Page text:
Manual Focusing

Posted: August 19, 2016 in Uncategorized
One of my Facebook friends asked about manual focus, which is a good subject that we need to talk about. Some photographers like to use auto focus when shooting, but in the macro world it’s not a good options in some cases. When setting up a macro image and working with very shallow depth afield which happens when we choose a smaller f/stop number, we will have a small area of the image in focus, and a large areas that will be out of focus. We have to decide what part of the image we want to be in focus, and make sure we get that area in focus by manually focusing our lens on that particular area.

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With this Dragonfly image, I’m using a small number f/stop of 3.5, which will give me very little in focus. Shooting at f/3.5 I may only have a tiny quarter of an inch in focus, and the tiny bit of focus needs to be on the eyes of the dragonfly. If I choose auto focus, it can’t read my mind that I want to pinpoint the head of the dragonfly for my focus, so we need to manually focus our lens till we see the head of the dragonfly in focus.

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Same with this image of flowers in the dew drops, I’m using a small f/stop number of 2.8 giving me very little in focus. I need pinpoint accuracy of my focus if I want it on the tiny flower inside the dewdrops, and I can’t rely on my auto focus to get me there. I want those flowers in the dewdrops to be the only thing sharp in the images, and the rest of the subjects just a soft blur. I need to manual focus till I see those flower inside the water drops come into nice sharp focus.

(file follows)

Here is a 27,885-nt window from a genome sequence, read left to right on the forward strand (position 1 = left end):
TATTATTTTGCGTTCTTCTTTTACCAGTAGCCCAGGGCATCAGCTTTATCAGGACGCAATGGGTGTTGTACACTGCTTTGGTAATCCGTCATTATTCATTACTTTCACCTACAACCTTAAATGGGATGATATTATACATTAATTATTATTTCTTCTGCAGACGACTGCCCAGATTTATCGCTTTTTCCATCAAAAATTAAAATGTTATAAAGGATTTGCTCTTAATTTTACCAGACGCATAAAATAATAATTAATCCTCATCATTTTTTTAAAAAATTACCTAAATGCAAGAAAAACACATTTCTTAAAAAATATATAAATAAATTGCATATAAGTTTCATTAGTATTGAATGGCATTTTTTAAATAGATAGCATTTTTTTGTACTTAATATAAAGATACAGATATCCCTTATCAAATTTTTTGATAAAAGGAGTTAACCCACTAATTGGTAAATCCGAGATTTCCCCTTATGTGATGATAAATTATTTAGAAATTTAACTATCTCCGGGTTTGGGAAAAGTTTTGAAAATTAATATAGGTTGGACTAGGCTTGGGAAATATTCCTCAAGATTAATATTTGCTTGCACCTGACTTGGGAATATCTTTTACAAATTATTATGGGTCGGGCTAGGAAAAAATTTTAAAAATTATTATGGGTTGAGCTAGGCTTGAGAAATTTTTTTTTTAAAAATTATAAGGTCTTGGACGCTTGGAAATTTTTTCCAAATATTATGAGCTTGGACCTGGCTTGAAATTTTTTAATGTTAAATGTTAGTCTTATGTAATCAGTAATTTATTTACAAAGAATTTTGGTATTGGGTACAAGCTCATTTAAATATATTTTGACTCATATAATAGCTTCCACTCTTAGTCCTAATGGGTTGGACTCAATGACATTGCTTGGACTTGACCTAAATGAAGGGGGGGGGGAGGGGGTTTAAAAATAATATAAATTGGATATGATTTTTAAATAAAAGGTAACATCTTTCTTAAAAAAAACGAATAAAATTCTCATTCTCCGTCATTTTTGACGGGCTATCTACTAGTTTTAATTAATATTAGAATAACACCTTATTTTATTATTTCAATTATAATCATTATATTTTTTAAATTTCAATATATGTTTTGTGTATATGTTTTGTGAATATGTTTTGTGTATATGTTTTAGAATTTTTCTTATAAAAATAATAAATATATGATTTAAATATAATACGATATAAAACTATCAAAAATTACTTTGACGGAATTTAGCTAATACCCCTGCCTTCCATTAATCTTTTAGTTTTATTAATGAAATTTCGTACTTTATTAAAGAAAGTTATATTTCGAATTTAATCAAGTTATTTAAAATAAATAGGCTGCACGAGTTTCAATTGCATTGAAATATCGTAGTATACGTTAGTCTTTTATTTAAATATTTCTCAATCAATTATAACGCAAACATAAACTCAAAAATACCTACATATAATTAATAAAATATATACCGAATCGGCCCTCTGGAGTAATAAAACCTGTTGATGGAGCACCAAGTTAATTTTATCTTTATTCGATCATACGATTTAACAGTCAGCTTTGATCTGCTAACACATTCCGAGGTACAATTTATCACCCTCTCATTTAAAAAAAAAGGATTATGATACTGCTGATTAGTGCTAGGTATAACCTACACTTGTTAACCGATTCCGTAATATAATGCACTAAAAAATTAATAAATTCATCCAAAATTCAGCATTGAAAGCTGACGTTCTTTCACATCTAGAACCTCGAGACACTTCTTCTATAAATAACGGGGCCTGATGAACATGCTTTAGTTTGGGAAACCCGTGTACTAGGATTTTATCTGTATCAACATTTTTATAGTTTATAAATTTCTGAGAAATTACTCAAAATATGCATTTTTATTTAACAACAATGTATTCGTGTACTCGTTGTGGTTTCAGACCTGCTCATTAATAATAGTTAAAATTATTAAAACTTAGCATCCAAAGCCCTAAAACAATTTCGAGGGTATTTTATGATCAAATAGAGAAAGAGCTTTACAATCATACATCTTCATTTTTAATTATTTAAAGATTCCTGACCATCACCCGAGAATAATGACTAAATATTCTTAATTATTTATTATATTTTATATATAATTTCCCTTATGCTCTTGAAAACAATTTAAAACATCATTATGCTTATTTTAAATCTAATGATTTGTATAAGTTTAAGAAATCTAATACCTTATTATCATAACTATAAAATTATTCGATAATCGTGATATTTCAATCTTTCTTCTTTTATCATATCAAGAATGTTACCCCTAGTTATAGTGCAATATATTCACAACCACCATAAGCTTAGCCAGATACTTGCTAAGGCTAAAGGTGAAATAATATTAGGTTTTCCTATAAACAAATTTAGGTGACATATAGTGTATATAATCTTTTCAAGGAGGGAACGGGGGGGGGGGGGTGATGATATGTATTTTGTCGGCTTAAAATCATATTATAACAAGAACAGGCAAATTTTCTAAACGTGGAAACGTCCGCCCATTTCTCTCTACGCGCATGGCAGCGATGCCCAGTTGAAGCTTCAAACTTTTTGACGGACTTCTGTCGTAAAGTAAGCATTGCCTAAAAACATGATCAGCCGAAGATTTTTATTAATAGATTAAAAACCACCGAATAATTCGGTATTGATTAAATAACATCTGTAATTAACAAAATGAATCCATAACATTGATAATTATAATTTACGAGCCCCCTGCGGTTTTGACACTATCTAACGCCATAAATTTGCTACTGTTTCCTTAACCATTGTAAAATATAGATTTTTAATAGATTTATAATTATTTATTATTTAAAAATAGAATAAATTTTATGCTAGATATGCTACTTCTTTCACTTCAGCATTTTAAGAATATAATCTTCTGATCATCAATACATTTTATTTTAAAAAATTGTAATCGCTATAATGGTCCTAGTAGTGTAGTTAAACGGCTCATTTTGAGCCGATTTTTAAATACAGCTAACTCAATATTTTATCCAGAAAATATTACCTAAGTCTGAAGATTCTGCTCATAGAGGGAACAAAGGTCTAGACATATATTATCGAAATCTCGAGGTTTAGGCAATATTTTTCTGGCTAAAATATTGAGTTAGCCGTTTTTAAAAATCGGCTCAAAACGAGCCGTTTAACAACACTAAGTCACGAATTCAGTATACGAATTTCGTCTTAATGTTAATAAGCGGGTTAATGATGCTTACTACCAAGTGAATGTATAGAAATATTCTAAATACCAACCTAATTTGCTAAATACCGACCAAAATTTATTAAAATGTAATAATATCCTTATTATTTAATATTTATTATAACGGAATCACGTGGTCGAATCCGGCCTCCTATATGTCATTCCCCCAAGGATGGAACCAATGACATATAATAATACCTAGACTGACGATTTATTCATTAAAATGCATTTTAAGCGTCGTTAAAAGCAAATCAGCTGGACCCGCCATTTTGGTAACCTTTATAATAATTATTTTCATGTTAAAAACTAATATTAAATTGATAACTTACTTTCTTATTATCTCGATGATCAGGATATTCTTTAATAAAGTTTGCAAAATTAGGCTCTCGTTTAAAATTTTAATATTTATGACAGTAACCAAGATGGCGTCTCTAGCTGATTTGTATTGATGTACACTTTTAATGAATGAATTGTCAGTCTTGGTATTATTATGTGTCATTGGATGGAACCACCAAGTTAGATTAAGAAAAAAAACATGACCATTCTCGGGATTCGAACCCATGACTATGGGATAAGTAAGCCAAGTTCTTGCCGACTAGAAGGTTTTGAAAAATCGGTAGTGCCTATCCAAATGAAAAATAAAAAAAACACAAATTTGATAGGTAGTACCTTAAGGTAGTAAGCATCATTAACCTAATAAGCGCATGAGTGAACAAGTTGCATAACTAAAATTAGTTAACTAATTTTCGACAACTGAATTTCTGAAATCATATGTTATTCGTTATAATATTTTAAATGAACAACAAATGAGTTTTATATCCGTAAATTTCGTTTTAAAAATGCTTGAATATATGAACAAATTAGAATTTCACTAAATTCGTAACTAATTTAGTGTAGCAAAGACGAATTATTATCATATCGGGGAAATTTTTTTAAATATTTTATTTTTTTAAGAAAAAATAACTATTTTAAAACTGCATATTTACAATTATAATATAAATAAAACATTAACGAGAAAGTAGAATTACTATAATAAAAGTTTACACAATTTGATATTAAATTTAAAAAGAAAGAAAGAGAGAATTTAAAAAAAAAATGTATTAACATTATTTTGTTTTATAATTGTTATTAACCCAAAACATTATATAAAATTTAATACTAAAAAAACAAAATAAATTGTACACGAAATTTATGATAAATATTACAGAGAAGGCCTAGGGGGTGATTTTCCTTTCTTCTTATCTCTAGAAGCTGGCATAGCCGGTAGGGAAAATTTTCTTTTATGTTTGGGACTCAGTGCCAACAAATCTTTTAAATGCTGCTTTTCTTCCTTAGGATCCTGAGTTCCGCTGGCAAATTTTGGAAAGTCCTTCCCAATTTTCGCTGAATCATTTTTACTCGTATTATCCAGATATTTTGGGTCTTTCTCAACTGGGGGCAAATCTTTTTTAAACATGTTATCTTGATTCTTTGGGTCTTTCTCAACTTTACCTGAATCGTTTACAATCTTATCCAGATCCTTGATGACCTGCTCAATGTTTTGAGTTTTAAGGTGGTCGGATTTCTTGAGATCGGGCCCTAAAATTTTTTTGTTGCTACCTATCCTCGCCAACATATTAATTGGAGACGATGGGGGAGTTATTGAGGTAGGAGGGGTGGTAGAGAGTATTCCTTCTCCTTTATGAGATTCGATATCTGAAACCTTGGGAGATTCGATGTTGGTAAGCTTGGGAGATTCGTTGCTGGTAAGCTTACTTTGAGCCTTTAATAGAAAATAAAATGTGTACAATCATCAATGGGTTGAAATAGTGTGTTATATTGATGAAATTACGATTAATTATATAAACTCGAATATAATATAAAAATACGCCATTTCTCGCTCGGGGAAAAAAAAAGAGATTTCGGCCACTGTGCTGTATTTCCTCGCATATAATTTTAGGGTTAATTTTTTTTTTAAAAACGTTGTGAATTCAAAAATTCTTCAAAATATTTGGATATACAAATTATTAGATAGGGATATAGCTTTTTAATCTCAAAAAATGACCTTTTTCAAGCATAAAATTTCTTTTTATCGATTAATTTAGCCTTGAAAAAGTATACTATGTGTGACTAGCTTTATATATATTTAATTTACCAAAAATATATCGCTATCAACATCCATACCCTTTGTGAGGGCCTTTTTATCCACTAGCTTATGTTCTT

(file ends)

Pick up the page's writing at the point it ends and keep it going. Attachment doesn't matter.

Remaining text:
Comments
  1. Patrice Zinck says:

    Awesome captures Mike! I love how you got the daisy in the dew drops. Did you see that in your viewfinder when you were taking the picture?

    • Mike Moats says:

      Yes Patrice, I went out to capture this shot in a field of tall grass covered in dew. You can see the flower in the dew drops through your cameras viewfinder.

  2. summitjim says:

    So true, Mike. Auto-focus works really well on modern cameras, and for most folks that’s all they will ever need. Sometimes I feel like my Nikon can even read my mind. But auto-focus just won’t work with the images you have here. And here’s where your trick of using Live view will help. I never thought Live view was for professionals until you posted on how to use it, and now I use it all the time. Here’s where you really have to know how to use your camera to best advantage. Never stop learning. And Mike, please never stop teaching us!

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